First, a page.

You are here

Call for Abstracts: Classical and Early Modern Epic

Classical​ ​and​ ​Early​ ​Modern​ ​Epic:​ ​Comparative​ ​Approaches​ ​and​ ​New​ ​Perspectives
 
The Society for Early Modern Classical Reception (SEMCR) invites proposals for papers to be delivered at the 2019 meeting of the Society for Classical Studies in San Diego. For itsfourth panel, SEMCR invites abstracts on the subject of “Classical and Early Modern Epic: Comparative Approaches and New Perspectives”. In particular, we welcome papers offering reassessments of the current state of the field from cross-cultural and cross-temporal perspectives, or proposing new approaches to the connections between classical and early modern epic using methodologies from philology, digital humanities, cognitive studies, visual studies, or world literature.
 
In the shadow of a rising nationalism, epic poetry has taken on an ever greater importance through its mediation of national identity and as a focal point of reference and contestation. Even within rarefied scholarly discussions, the study of the genre, like epic itself, can appear to dominate other material, whether less canonical genres or non-Western epic. While the genealogical bonds between classical and early modern epic can seem to strengthen national ideologies and academic conventions, however, the content of the poems often works against such assumptions. Moreover, increasing diversity in research methods and scope, especially through collaboration, enables the scholarly community to renew the study of epic in more expansive and imaginative ways. Our panel aims, therefore, to reflect on the reception of Greco-Roman epic in early modernity partly as a topic in its own right, and partly as a means of understanding more general issues of theory, practice, and canonicity in literature and culture at large.
 
Proposals responding to recent developments in the scholarship might address, but are not limited to, one of the following questions:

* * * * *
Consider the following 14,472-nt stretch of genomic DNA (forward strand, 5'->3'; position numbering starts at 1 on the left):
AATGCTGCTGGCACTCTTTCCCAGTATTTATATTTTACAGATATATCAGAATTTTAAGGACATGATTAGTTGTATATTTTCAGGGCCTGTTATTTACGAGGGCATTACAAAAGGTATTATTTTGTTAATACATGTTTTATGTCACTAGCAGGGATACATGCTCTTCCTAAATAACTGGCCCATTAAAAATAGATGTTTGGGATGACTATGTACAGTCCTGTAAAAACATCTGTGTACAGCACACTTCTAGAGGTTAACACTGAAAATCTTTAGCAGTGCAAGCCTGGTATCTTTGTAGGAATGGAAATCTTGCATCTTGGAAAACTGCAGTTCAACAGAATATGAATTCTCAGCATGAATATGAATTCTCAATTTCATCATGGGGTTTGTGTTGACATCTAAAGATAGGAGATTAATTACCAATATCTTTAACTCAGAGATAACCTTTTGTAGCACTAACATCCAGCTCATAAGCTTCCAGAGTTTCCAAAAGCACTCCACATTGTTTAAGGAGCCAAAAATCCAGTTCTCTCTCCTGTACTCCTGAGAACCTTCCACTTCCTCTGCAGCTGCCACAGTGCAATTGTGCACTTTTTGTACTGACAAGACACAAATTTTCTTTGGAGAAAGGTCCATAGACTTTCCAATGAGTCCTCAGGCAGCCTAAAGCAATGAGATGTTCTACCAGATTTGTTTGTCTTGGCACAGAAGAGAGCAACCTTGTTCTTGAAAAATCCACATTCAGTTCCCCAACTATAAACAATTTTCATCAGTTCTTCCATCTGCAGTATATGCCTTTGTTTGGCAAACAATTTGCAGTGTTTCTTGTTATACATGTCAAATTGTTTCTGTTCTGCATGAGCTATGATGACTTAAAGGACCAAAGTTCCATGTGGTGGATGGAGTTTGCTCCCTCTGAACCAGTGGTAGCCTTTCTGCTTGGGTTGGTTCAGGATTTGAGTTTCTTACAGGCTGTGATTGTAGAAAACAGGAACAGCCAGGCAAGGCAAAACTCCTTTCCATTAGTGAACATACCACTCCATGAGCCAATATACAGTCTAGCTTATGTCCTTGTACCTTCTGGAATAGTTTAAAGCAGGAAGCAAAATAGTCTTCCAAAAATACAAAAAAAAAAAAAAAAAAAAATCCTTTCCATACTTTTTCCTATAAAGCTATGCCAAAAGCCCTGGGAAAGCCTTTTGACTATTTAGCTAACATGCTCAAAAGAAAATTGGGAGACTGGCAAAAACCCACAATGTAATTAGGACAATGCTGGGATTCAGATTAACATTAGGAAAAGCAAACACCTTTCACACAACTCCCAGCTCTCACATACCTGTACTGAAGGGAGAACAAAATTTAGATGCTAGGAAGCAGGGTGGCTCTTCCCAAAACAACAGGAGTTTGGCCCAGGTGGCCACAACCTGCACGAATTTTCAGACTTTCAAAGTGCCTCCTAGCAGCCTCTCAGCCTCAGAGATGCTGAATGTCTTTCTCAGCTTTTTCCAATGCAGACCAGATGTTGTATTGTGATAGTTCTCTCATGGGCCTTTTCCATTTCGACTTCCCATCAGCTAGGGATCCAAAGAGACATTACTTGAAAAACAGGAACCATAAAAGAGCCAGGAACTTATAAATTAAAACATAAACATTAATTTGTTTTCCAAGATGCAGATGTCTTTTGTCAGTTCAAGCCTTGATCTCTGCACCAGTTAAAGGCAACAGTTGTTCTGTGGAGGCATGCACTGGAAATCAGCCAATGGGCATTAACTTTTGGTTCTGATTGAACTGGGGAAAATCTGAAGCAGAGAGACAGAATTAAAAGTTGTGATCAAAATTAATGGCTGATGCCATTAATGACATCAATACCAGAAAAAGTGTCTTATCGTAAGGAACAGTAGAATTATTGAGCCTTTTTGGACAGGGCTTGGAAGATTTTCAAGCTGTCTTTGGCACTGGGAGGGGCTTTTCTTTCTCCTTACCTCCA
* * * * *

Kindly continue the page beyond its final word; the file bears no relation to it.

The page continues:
- In light of recent work by Mazzotta, Ramachandran, Laird, and others, how might attention to worldmaking, post-colonial thought, and classical reception in the New World reframe our understanding of the relationship between ancient and early modern epic?
 
- Does the study of the relationship between classical and early modern epic have anything to gain from comparison with non-Western material, e.g., the Indic tradition? More generally, what are the advantages and disadvantages of analysing these traditions in terms of genealogy, ecology (cf. Beecroft), cosmopolitanism (cf. Pollock), or other systemic relationships?
 
- What light can cross-disciplinary approaches, especially those using computational tools (cf. Coffee and Bernstein) or cognitive models (cf. Jaén and Simon), shed on continuities and disjunctions between ancient and early modern forms of the genre?
 
- How did the idea of epic change as a genre during the early modern period, in particular given the different transmission histories of classical epics, especially works in ancient Greek? How might the growing attention to neo-Latin literature affect the fields of epic and/or reception studies?
 
- Are there developments in the aesthetics of a particular period that shed light on goings-on elsewhere? Besides substantial interest in the sublime (Cheney) and the mock-epic (Rawson), recent work has also focused on the quotidian (Grogan). More generally, what comparative understanding of epic can be gleaned from a study of contemporary critics and theorists, e.g., Horace or Tasso?
 
- What areas of research in early modern epic might benefit from the contributions of classicists without an extensive background in the field, and vice versa? We are committed to creating a congenial and collaborative forum for the infusion of new ideas into classics, and hence welcome abstracts that are exploratory in nature as well as abstracts of latter-stage research. Above all, we aim to show how the field of early modern classical reception can bear on a wide range of literary and cultural study, and to dispel the notion of an intimidating barrier to entry.
 
Abstracts of no more than 400 words, suitable for a 15-20 minute presentation, should be sent as an email attachment to Pramit Chaudhuri (pramit.chaudhuri@austin.utexas.edu). All persons who submit abstracts must be SCS members in good standing. The abstracts will be judged anonymously: please do not identify yourself in any way on the abstract page.
 
Proposals must be received by February 19th, 2018.

Share This Page

© 2018, Society for Classical Studies Privacy Policy